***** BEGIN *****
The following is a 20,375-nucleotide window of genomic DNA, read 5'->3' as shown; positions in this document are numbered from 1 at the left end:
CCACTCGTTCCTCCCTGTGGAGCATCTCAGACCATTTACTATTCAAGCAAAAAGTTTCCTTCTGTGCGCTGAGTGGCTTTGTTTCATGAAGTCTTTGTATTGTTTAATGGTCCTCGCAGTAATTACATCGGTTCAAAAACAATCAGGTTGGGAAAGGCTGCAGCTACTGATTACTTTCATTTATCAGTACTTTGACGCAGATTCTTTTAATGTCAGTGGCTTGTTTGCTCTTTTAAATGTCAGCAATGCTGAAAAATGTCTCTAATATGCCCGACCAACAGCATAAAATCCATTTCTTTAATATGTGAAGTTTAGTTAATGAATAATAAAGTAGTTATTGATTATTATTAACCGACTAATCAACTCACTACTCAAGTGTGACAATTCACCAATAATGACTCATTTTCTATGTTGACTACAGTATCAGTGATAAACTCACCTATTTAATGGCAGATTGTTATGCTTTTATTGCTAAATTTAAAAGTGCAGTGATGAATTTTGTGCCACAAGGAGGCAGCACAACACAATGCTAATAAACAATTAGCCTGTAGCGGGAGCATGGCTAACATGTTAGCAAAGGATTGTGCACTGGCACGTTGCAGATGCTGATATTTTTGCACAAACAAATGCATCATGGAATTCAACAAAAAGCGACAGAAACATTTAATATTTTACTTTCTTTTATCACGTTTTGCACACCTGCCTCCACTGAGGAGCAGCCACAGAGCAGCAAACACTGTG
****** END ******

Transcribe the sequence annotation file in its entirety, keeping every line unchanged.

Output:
The following is a 20,375-nucleotide window of genomic DNA, read 5'->3' as shown; positions in this document are numbered from 1 at the left end:
CCACTCGTTCCTCCCTGTGGAGCATCTCAGACCATTTACTATTCAAGCAAAAAGTTTCCTTCTGTGCGCTGAGTGGCTTTGTTTCATGAAGTCTTTGTATTGTTTAATGGTCCTCGCAGTAATTACATCGGTTCAAAAACAATCAGGTTGGGAAAGGCTGCAGCTACTGATTACTTTCATTTATCAGTACTTTGACGCAGATTCTTTTAATGTCAGTGGCTTGTTTGCTCTTTTAAATGTCAGCAATGCTGAAAAATGTCTCTAATATGCCCGACCAACAGCATAAAATCCATTTCTTTAATATGTGAAGTTTAGTTAATGAATAATAAAGTAGTTATTGATTATTATTAACCGACTAATCAACTCACTACTCAAGTGTGACAATTCACCAATAATGACTCATTTTCTATGTTGACTACAGTATCAGTGATAAACTCACCTATTTAATGGCAGATTGTTATGCTTTTATTGCTAAATTTAAAAGTGCAGTGATGAATTTTGTGCCACAAGGAGGCAGCACAACACAATGCTAATAAACAATTAGCCTGTAGCGGGAGCATGGCTAACATGTTAGCAAAGGATTGTGCACTGGCACGTTGCAGATGCTGATATTTTTGCACAAACAAATGCATCATGGAATTCAACAAAAAGCGACAGAAACATTTAATATTTTACTTTCTTTTATCACGTTTTGCACACCTGCCTCCACTGAGGAGCAGCCACAGAGCAGCAAACACTGTG